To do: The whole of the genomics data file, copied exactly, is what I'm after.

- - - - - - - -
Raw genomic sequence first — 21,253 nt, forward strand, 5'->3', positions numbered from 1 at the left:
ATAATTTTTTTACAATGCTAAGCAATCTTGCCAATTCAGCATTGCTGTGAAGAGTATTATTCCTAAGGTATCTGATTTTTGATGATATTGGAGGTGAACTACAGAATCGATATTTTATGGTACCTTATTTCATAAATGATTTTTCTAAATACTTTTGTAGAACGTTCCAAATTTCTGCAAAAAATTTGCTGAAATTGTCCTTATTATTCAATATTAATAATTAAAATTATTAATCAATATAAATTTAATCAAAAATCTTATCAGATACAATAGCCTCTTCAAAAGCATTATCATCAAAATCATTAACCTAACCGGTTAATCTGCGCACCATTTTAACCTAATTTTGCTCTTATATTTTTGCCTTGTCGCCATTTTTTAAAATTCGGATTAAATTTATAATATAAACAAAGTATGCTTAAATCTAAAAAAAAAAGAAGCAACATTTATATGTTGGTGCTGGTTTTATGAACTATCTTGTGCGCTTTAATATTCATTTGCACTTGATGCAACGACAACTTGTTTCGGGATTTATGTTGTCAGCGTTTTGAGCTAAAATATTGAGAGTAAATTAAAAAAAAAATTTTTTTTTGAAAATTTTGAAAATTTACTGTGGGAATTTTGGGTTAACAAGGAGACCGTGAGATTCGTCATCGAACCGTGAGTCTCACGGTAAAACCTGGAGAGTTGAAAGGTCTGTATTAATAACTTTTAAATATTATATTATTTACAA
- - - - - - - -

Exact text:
Raw genomic sequence first — 21,253 nt, forward strand, 5'->3', positions numbered from 1 at the left:
ATAATTTTTTTACAATGCTAAGCAATCTTGCCAATTCAGCATTGCTGTGAAGAGTATTATTCCTAAGGTATCTGATTTTTGATGATATTGGAGGTGAACTACAGAATCGATATTTTATGGTACCTTATTTCATAAATGATTTTTCTAAATACTTTTGTAGAACGTTCCAAATTTCTGCAAAAAATTTGCTGAAATTGTCCTTATTATTCAATATTAATAATTAAAATTATTAATCAATATAAATTTAATCAAAAATCTTATCAGATACAATAGCCTCTTCAAAAGCATTATCATCAAAATCATTAACCTAACCGGTTAATCTGCGCACCATTTTAACCTAATTTTGCTCTTATATTTTTGCCTTGTCGCCATTTTTTAAAATTCGGATTAAATTTATAATATAAACAAAGTATGCTTAAATCTAAAAAAAAAAGAAGCAACATTTATATGTTGGTGCTGGTTTTATGAACTATCTTGTGCGCTTTAATATTCATTTGCACTTGATGCAACGACAACTTGTTTCGGGATTTATGTTGTCAGCGTTTTGAGCTAAAATATTGAGAGTAAATTAAAAAAAAAATTTTTTTTTGAAAATTTTGAAAATTTACTGTGGGAATTTTGGGTTAACAAGGAGACCGTGAGATTCGTCATCGAACCGTGAGTCTCACGGTAAAACCTGGAGAGTTGAAAGGTCTGTATTAATAACTTTTAAATATTATATTATTTACAA